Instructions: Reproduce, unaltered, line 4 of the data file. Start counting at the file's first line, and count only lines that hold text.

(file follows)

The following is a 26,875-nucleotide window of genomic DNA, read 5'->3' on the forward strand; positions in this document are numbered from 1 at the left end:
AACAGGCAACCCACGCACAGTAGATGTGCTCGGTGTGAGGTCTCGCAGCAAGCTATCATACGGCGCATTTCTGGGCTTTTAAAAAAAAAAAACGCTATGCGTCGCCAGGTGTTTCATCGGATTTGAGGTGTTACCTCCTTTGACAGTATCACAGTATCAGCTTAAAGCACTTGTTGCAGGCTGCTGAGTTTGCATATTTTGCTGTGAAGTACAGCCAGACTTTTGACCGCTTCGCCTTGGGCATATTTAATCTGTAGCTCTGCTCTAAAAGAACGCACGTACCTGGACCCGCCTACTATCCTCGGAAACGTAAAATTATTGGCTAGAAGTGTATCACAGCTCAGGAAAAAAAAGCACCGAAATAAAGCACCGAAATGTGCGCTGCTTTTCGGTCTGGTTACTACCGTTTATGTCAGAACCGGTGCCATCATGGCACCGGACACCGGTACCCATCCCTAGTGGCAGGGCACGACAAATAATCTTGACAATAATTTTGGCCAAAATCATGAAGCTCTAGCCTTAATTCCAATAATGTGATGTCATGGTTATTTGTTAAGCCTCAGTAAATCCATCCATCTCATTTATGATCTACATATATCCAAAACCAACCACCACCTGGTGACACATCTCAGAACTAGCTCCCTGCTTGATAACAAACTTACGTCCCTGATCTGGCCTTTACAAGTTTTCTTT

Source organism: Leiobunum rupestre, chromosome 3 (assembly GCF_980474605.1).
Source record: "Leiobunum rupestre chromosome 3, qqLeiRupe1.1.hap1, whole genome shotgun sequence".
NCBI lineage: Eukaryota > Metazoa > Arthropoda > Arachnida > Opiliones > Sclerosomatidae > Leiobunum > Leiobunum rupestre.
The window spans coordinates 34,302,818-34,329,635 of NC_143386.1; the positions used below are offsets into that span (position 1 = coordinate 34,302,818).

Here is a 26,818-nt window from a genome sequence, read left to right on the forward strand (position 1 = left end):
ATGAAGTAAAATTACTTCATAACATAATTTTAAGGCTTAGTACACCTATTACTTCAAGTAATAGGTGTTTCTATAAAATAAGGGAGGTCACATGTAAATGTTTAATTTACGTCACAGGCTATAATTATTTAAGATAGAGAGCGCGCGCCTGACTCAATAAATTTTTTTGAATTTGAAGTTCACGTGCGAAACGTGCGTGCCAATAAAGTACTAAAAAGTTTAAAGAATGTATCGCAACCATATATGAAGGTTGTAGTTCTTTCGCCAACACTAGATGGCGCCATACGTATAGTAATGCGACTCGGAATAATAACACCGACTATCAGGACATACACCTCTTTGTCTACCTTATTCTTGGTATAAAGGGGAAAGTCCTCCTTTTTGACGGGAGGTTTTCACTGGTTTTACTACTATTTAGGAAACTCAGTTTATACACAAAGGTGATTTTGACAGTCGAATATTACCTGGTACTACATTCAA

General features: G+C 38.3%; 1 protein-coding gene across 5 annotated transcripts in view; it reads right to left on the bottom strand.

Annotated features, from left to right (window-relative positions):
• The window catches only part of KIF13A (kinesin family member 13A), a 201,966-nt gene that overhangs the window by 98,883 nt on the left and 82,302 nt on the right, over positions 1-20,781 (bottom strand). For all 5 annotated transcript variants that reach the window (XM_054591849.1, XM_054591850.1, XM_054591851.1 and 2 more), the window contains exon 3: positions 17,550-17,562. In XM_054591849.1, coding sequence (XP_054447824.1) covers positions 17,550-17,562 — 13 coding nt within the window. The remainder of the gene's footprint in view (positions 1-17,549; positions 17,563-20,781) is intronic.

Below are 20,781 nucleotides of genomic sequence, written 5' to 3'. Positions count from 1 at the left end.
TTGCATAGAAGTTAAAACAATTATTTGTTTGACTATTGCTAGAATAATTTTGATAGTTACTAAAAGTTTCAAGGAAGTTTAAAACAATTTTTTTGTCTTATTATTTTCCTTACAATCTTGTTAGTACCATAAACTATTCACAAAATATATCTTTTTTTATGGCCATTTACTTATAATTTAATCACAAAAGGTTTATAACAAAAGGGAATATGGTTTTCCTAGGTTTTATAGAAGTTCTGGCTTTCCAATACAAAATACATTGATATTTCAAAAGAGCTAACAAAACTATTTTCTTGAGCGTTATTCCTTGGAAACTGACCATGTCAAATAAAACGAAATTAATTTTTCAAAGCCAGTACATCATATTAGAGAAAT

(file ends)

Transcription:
Source record: "Leiobunum rupestre chromosome 3, qqLeiRupe1.1.hap1, whole genome shotgun sequence".